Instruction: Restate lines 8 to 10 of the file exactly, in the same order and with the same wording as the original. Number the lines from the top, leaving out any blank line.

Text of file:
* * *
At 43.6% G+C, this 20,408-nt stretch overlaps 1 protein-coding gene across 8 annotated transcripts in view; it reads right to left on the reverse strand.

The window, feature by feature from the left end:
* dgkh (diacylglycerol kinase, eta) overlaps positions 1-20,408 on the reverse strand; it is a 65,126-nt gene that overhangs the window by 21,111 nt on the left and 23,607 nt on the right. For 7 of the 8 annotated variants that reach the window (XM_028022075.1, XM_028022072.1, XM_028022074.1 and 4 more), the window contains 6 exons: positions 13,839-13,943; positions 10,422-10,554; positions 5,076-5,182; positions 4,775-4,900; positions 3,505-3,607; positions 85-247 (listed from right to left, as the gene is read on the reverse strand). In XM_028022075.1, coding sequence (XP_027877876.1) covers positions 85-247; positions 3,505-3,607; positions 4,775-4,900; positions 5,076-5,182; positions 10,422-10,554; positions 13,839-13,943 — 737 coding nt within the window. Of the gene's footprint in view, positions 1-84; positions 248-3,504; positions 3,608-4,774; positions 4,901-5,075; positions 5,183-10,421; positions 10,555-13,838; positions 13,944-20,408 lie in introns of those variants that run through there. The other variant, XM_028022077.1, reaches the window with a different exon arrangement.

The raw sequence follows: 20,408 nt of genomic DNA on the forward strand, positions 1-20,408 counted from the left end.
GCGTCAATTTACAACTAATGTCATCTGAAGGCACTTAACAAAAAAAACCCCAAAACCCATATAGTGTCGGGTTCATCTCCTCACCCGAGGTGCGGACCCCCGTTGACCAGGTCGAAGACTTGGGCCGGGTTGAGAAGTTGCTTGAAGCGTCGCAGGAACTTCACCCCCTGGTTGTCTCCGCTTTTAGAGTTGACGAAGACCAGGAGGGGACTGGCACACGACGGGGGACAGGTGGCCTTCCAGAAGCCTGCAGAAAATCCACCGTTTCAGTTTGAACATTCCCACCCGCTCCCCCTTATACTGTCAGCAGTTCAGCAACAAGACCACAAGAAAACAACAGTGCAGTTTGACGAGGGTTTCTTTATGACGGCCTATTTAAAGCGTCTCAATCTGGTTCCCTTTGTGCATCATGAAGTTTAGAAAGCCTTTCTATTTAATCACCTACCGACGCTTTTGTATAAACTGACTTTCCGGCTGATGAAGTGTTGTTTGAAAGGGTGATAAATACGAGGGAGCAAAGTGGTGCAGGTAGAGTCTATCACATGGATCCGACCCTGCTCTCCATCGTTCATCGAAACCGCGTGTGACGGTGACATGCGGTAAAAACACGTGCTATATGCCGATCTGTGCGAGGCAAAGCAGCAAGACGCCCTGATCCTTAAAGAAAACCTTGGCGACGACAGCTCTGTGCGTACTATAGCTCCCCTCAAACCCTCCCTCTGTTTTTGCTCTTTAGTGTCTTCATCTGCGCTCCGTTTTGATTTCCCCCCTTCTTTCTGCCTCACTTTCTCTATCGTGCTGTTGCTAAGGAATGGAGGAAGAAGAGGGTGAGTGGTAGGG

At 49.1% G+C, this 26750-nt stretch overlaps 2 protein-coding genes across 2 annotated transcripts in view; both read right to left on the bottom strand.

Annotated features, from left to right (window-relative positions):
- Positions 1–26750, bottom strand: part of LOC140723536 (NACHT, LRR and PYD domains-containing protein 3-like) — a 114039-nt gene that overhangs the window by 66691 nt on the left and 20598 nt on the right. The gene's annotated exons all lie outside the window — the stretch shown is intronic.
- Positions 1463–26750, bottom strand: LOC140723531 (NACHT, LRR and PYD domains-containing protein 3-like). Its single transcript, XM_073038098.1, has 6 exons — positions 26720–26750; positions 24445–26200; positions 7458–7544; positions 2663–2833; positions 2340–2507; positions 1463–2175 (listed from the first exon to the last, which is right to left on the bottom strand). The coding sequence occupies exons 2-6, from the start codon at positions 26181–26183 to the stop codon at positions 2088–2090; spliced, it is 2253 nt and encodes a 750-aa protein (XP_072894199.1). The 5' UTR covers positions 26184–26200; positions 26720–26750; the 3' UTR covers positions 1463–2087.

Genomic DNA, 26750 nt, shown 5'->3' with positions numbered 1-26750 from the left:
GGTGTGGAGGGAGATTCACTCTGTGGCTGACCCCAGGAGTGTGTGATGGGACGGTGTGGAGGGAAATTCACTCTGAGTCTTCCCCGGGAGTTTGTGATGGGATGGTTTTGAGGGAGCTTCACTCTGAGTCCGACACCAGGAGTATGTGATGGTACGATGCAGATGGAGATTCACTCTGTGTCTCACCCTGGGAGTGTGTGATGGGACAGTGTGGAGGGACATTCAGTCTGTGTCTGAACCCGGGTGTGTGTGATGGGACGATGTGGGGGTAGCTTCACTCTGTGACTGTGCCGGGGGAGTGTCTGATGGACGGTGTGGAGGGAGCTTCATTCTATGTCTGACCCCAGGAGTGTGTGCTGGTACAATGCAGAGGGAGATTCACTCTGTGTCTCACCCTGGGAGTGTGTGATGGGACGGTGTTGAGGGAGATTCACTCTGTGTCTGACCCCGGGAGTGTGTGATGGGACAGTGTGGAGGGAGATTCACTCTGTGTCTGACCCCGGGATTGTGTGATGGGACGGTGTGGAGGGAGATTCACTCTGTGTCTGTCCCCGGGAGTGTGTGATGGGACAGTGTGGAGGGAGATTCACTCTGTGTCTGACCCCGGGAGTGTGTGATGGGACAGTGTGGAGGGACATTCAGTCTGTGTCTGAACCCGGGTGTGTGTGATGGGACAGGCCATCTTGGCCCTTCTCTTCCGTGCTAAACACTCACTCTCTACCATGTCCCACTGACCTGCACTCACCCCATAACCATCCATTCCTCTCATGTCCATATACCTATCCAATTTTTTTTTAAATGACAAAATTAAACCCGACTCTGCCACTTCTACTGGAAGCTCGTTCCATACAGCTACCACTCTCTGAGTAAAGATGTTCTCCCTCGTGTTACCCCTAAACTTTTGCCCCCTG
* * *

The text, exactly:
- Positions 1–26750, bottom strand: part of LOC140723536 (NACHT, LRR and PYD domains-containing protein 3-like) — a 114039-nt gene that overhangs the window by 66691 nt on the left and 20598 nt on the right. The gene's annotated exons all lie outside the window — the stretch shown is intronic.
- Positions 1463–26750, bottom strand: LOC140723531 (NACHT, LRR and PYD domains-containing protein 3-like). Its single transcript, XM_073038098.1, has 6 exons — positions 26720–26750; positions 24445–26200; positions 7458–7544; positions 2663–2833; positions 2340–2507; positions 1463–2175 (listed from the first exon to the last, which is right to left on the bottom strand). The coding sequence occupies exons 2-6, from the start codon at positions 26181–26183 to the stop codon at positions 2088–2090; spliced, it is 2253 nt and encodes a 750-aa protein (XP_072894199.1). The 5' UTR covers positions 26184–26200; positions 26720–26750; the 3' UTR covers positions 1463–2087.

Genomic DNA, 26750 nt, shown 5'->3' with positions numbered 1-26750 from the left: